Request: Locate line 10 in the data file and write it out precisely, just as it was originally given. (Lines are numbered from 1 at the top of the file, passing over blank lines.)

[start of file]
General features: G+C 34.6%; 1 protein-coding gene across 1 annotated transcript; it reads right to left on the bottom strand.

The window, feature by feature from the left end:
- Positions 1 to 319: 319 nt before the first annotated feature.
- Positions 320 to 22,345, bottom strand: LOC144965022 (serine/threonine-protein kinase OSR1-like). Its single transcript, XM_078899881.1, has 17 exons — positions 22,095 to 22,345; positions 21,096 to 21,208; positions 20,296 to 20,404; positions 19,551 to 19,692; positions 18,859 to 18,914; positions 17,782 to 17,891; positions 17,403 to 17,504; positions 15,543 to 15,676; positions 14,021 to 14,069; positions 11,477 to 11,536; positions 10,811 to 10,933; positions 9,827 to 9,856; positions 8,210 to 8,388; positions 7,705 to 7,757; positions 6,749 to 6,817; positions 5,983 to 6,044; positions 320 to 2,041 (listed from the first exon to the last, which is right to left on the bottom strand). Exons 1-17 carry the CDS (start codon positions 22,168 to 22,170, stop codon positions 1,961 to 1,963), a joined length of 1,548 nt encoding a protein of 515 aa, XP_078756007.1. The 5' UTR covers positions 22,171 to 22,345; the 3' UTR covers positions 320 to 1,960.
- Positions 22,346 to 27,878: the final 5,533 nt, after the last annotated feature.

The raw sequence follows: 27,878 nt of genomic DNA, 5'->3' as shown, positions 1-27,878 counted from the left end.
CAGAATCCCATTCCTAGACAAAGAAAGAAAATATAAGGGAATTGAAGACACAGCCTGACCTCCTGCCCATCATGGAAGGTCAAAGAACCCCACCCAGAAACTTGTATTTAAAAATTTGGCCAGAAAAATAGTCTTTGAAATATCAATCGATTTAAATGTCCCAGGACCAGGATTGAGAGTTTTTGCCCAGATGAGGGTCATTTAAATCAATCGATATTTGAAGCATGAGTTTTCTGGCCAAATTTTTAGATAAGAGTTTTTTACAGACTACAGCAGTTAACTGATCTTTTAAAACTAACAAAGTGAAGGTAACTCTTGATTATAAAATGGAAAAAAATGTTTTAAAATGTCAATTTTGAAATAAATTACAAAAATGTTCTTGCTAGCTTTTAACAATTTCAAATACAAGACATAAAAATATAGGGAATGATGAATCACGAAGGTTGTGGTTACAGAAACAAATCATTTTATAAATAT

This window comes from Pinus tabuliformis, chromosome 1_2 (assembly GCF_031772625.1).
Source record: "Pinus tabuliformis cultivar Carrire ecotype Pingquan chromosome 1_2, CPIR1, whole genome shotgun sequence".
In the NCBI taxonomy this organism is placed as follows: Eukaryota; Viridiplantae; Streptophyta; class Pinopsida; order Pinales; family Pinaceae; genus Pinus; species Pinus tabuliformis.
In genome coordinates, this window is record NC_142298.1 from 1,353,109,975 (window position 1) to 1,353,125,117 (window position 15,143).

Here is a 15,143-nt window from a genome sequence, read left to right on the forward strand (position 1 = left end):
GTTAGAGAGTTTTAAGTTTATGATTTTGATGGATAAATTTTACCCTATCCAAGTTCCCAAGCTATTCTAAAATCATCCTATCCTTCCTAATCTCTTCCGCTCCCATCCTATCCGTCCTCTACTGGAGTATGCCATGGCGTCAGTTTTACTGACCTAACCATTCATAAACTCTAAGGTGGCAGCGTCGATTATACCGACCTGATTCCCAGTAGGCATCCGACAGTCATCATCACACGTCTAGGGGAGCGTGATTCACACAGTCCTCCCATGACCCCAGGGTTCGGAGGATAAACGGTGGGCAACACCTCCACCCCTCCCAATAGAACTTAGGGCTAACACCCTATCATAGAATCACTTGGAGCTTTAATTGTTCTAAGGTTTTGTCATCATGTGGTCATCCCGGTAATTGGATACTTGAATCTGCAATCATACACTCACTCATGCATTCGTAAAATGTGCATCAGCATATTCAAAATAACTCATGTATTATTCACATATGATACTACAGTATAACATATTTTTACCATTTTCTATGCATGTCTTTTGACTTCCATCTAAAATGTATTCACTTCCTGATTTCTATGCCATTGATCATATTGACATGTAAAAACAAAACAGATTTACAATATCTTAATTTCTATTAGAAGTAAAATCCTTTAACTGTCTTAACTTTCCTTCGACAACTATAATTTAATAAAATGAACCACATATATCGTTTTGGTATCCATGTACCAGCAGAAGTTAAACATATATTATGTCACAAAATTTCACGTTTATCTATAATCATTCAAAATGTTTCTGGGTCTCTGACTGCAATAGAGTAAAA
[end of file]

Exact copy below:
In the NCBI taxonomy this organism is placed as follows: Eukaryota; Viridiplantae; Streptophyta; class Pinopsida; order Pinales; family Pinaceae; genus Pinus; species Pinus tabuliformis.